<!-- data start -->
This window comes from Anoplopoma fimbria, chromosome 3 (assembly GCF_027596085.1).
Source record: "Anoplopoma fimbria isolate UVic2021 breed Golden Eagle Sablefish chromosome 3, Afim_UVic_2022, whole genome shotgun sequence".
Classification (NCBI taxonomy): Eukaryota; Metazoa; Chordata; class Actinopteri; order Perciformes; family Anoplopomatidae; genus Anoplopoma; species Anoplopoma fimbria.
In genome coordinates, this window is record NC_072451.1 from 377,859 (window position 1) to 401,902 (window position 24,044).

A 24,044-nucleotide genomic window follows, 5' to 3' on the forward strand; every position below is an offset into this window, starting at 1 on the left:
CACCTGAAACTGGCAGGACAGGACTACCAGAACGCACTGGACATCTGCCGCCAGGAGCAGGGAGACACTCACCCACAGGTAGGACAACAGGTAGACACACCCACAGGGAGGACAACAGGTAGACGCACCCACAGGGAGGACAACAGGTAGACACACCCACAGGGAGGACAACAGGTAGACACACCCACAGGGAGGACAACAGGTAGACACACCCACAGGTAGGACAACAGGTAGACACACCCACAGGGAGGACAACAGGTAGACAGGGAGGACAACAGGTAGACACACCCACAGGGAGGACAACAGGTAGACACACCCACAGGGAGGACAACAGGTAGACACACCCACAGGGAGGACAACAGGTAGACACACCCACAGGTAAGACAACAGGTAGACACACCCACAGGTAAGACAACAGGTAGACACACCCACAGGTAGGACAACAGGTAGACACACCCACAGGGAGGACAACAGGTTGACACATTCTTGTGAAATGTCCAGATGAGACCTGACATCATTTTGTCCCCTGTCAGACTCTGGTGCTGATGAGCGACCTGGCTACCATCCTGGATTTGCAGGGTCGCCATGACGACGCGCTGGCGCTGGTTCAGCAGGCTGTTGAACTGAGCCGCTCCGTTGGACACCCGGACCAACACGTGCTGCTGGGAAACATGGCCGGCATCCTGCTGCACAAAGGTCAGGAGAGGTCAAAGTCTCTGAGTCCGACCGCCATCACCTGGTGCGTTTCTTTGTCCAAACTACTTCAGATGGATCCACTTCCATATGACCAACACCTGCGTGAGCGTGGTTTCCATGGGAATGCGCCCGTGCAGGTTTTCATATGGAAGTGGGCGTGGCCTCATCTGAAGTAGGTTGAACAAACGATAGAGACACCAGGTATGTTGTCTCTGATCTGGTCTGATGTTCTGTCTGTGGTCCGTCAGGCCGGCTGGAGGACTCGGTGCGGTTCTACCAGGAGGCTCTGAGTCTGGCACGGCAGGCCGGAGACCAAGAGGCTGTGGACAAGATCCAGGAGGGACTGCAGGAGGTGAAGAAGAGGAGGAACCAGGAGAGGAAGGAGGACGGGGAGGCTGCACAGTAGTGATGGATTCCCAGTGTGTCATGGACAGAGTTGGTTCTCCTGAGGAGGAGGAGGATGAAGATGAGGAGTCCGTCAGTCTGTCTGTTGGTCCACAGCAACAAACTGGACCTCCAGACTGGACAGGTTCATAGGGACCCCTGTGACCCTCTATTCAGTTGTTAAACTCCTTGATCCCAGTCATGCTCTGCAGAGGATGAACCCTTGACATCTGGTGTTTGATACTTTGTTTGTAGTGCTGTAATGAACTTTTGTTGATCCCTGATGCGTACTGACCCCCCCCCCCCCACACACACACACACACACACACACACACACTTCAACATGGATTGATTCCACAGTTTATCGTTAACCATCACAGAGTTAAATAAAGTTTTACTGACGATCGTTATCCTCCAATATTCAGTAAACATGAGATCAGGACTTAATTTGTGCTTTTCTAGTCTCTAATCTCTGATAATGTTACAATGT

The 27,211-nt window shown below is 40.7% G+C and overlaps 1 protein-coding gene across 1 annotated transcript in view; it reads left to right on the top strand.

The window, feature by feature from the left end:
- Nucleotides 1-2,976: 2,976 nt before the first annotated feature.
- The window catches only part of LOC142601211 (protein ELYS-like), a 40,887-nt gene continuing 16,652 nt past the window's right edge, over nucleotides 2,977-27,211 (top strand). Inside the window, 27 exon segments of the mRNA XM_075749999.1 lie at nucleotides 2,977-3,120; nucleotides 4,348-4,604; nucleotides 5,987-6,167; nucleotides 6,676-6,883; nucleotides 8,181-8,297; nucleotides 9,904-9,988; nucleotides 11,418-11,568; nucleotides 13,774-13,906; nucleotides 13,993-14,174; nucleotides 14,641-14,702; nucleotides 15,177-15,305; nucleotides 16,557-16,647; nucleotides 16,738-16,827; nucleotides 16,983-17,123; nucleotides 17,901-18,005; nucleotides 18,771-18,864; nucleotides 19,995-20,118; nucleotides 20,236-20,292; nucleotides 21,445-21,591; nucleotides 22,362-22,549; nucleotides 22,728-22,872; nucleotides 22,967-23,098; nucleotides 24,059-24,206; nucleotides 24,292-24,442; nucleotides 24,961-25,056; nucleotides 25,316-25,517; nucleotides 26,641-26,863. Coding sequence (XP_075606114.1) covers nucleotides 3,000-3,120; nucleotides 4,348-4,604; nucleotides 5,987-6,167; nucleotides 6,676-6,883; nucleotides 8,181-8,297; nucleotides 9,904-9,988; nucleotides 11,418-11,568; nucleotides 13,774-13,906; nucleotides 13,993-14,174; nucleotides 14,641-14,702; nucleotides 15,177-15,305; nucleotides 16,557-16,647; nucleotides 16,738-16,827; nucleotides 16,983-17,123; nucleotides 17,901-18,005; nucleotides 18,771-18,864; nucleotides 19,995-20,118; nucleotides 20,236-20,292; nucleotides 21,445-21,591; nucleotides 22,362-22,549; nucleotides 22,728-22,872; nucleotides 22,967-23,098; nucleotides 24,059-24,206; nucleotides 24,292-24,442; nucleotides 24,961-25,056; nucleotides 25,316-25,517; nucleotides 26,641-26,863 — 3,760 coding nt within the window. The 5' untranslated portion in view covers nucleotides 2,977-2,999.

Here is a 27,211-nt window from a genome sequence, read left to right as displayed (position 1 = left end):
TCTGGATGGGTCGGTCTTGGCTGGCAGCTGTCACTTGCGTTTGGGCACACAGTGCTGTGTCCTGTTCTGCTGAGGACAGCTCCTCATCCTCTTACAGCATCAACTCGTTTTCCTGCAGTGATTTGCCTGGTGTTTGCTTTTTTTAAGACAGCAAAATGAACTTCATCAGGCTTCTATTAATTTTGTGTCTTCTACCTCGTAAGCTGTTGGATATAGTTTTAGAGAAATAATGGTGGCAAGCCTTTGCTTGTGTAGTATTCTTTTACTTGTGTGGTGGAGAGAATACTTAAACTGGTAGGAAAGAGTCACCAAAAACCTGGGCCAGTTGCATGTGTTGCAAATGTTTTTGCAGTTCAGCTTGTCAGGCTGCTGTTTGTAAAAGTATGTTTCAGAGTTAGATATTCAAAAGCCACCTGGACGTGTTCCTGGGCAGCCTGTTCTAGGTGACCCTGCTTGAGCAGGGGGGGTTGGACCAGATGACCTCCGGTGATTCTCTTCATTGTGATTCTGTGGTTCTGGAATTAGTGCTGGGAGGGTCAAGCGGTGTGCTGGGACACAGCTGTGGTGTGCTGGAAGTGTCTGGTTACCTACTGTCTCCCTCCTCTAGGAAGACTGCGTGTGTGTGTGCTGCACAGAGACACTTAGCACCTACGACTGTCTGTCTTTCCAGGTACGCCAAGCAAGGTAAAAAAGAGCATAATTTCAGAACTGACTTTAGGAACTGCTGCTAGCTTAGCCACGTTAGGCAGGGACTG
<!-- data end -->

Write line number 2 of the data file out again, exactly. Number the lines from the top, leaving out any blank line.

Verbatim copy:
Source record: "Anoplopoma fimbria isolate UVic2021 breed Golden Eagle Sablefish chromosome 3, Afim_UVic_2022, whole genome shotgun sequence".